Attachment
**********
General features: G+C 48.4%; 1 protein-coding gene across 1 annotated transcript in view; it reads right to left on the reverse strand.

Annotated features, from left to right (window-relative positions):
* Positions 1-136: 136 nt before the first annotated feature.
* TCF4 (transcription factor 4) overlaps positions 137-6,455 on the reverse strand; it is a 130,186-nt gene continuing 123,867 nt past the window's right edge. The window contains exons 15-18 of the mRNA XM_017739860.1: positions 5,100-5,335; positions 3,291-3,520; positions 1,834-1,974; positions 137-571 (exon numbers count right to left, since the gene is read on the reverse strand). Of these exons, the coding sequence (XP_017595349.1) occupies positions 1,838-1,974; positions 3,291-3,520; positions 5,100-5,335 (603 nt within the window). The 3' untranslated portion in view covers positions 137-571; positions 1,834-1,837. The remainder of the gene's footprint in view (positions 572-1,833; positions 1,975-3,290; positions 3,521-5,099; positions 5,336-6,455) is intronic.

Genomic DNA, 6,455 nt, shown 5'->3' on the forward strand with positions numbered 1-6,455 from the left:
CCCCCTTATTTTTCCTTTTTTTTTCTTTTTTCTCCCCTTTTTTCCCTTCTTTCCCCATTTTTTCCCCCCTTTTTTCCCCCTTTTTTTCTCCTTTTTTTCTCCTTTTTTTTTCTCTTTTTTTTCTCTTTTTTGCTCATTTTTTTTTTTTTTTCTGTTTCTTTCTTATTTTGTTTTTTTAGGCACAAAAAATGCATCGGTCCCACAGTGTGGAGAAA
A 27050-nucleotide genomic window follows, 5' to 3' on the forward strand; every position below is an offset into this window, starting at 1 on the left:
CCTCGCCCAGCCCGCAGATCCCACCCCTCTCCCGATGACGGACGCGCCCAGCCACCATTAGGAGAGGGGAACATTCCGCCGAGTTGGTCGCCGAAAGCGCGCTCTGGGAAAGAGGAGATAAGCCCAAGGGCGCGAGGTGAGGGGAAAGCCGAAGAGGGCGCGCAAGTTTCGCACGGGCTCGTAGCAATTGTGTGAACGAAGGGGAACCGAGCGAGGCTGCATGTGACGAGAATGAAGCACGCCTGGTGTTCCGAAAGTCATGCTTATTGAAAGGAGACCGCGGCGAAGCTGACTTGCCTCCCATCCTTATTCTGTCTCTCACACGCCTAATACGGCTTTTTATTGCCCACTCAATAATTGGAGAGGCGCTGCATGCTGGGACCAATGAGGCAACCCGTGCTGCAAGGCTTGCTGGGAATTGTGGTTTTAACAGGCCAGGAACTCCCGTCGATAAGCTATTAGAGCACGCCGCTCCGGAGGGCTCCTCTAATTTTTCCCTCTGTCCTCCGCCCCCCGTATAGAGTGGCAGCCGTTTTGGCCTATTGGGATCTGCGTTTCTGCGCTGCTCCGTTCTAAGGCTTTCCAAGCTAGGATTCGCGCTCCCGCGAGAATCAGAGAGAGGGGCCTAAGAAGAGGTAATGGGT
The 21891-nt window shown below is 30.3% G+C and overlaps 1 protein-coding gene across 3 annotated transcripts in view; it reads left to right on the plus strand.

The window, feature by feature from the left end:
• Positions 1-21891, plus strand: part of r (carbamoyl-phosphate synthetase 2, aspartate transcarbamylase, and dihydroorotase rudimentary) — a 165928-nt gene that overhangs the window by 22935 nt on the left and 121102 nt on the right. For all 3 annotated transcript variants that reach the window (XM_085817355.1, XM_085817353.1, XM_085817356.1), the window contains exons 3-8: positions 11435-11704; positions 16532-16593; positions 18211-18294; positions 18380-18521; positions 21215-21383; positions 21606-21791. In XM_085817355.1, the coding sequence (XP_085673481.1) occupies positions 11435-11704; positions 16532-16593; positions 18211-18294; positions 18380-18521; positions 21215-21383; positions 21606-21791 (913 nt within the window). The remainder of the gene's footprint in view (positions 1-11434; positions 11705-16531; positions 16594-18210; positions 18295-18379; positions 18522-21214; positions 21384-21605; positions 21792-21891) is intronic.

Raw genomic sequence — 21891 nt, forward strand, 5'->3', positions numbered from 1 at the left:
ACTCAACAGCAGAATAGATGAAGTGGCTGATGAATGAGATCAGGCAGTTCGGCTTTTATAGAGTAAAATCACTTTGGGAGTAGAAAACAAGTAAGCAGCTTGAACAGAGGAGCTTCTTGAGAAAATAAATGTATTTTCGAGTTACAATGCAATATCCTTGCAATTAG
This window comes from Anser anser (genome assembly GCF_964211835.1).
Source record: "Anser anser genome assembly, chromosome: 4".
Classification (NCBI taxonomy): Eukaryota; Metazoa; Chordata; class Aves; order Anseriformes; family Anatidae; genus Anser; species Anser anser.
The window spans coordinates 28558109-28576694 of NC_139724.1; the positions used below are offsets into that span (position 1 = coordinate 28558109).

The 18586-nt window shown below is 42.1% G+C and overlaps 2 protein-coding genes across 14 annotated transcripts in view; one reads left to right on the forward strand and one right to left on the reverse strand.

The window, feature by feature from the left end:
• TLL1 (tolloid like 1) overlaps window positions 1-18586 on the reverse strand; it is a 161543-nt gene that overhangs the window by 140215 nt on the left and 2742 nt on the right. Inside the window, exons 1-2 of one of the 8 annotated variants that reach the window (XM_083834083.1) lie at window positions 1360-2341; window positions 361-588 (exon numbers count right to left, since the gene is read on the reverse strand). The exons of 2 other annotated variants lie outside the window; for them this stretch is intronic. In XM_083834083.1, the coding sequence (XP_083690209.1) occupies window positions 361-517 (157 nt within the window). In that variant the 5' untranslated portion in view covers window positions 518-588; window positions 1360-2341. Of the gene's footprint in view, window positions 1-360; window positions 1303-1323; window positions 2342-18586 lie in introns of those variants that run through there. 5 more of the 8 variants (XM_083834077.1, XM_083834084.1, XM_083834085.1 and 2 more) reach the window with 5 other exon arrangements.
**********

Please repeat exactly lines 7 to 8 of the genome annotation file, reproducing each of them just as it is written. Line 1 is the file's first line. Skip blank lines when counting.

A 27050-nucleotide genomic window follows, 5' to 3' on the forward strand; every position below is an offset into this window, starting at 1 on the left:
CCTCGCCCAGCCCGCAGATCCCACCCCTCTCCCGATGACGGACGCGCCCAGCCACCATTAGGAGAGGGGAACATTCCGCCGAGTTGGTCGCCGAAAGCGCGCTCTGGGAAAGAGGAGATAAGCCCAAGGGCGCGAGGTGAGGGGAAAGCCGAAGAGGGCGCGCAAGTTTCGCACGGGCTCGTAGCAATTGTGTGAACGAAGGGGAACCGAGCGAGGCTGCATGTGACGAGAATGAAGCACGCCTGGTGTTCCGAAAGTCATGCTTATTGAAAGGAGACCGCGGCGAAGCTGACTTGCCTCCCATCCTTATTCTGTCTCTCACACGCCTAATACGGCTTTTTATTGCCCACTCAATAATTGGAGAGGCGCTGCATGCTGGGACCAATGAGGCAACCCGTGCTGCAAGGCTTGCTGGGAATTGTGGTTTTAACAGGCCAGGAACTCCCGTCGATAAGCTATTAGAGCACGCCGCTCCGGAGGGCTCCTCTAATTTTTCCCTCTGTCCTCCGCCCCCCGTATAGAGTGGCAGCCGTTTTGGCCTATTGGGATCTGCGTTTCTGCGCTGCTCCGTTCTAAGGCTTTCCAAGCTAGGATTCGCGCTCCCGCGAGAATCAGAGAGAGGGGCCTAAGAAGAGGTAATGGGT